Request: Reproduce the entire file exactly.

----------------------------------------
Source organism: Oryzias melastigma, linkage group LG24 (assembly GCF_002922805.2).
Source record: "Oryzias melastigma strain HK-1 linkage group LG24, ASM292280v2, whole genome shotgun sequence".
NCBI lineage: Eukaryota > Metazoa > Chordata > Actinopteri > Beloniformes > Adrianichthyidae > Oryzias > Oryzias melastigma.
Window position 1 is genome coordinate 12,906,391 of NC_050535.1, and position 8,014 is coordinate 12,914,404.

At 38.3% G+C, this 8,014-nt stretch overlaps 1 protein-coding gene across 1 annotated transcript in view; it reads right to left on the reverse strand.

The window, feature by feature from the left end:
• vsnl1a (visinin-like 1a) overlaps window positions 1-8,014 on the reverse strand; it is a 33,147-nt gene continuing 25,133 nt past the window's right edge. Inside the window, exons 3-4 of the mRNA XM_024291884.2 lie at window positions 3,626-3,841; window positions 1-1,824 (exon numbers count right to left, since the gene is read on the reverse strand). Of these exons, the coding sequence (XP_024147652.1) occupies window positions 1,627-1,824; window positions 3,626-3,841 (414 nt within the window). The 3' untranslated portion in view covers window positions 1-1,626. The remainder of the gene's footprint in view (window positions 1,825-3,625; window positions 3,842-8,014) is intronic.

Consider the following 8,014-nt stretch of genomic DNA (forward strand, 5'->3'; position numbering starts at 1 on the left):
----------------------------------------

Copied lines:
Source organism: Oryzias melastigma, linkage group LG24 (assembly GCF_002922805.2).
Source record: "Oryzias melastigma strain HK-1 linkage group LG24, ASM292280v2, whole genome shotgun sequence".
NCBI lineage: Eukaryota > Metazoa > Chordata > Actinopteri > Beloniformes > Adrianichthyidae > Oryzias > Oryzias melastigma.
Window position 1 is genome coordinate 12,906,391 of NC_050535.1, and position 8,014 is coordinate 12,914,404.

At 38.3% G+C, this 8,014-nt stretch overlaps 1 protein-coding gene across 1 annotated transcript in view; it reads right to left on the reverse strand.

The window, feature by feature from the left end:
• vsnl1a (visinin-like 1a) overlaps window positions 1-8,014 on the reverse strand; it is a 33,147-nt gene continuing 25,133 nt past the window's right edge. Inside the window, exons 3-4 of the mRNA XM_024291884.2 lie at window positions 3,626-3,841; window positions 1-1,824 (exon numbers count right to left, since the gene is read on the reverse strand). Of these exons, the coding sequence (XP_024147652.1) occupies window positions 1,627-1,824; window positions 3,626-3,841 (414 nt within the window). The 3' untranslated portion in view covers window positions 1-1,626. The remainder of the gene's footprint in view (window positions 1,825-3,625; window positions 3,842-8,014) is intronic.

Consider the following 8,014-nt stretch of genomic DNA (forward strand, 5'->3'; position numbering starts at 1 on the left):